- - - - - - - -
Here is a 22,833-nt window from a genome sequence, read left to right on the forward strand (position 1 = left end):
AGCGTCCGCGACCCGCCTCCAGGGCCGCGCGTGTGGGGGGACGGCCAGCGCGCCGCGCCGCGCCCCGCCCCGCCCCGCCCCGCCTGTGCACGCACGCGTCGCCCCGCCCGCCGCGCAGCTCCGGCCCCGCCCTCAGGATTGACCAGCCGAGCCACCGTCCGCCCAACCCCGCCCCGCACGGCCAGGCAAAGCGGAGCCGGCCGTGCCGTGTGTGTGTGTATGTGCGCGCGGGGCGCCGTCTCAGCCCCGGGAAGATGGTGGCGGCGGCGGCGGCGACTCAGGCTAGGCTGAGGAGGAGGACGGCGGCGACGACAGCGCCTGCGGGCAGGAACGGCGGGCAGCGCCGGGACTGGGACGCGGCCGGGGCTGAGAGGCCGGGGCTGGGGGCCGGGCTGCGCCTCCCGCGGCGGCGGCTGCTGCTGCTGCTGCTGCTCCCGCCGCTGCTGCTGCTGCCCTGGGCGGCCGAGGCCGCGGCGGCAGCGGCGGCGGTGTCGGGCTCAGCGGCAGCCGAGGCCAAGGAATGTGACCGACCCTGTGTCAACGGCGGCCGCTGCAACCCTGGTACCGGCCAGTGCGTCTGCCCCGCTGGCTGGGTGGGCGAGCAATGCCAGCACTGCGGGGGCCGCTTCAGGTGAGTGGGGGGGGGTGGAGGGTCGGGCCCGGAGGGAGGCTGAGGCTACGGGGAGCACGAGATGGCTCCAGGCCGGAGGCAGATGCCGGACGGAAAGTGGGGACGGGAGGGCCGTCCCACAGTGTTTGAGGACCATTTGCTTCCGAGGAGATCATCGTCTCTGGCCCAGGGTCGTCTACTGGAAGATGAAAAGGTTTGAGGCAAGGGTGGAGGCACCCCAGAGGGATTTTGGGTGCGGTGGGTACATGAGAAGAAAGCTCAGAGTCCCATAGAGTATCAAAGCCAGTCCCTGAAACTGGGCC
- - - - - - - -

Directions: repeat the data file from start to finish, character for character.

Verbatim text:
Here is a 22,833-nt window from a genome sequence, read left to right on the forward strand (position 1 = left end):
AGCGTCCGCGACCCGCCTCCAGGGCCGCGCGTGTGGGGGGACGGCCAGCGCGCCGCGCCGCGCCCCGCCCCGCCCCGCCCCGCCTGTGCACGCACGCGTCGCCCCGCCCGCCGCGCAGCTCCGGCCCCGCCCTCAGGATTGACCAGCCGAGCCACCGTCCGCCCAACCCCGCCCCGCACGGCCAGGCAAAGCGGAGCCGGCCGTGCCGTGTGTGTGTGTATGTGCGCGCGGGGCGCCGTCTCAGCCCCGGGAAGATGGTGGCGGCGGCGGCGGCGACTCAGGCTAGGCTGAGGAGGAGGACGGCGGCGACGACAGCGCCTGCGGGCAGGAACGGCGGGCAGCGCCGGGACTGGGACGCGGCCGGGGCTGAGAGGCCGGGGCTGGGGGCCGGGCTGCGCCTCCCGCGGCGGCGGCTGCTGCTGCTGCTGCTGCTCCCGCCGCTGCTGCTGCTGCCCTGGGCGGCCGAGGCCGCGGCGGCAGCGGCGGCGGTGTCGGGCTCAGCGGCAGCCGAGGCCAAGGAATGTGACCGACCCTGTGTCAACGGCGGCCGCTGCAACCCTGGTACCGGCCAGTGCGTCTGCCCCGCTGGCTGGGTGGGCGAGCAATGCCAGCACTGCGGGGGCCGCTTCAGGTGAGTGGGGGGGGGTGGAGGGTCGGGCCCGGAGGGAGGCTGAGGCTACGGGGAGCACGAGATGGCTCCAGGCCGGAGGCAGATGCCGGACGGAAAGTGGGGACGGGAGGGCCGTCCCACAGTGTTTGAGGACCATTTGCTTCCGAGGAGATCATCGTCTCTGGCCCAGGGTCGTCTACTGGAAGATGAAAAGGTTTGAGGCAAGGGTGGAGGCACCCCAGAGGGATTTTGGGTGCGGTGGGTACATGAGAAGAAAGCTCAGAGTCCCATAGAGTATCAAAGCCAGTCCCTGAAACTGGGCC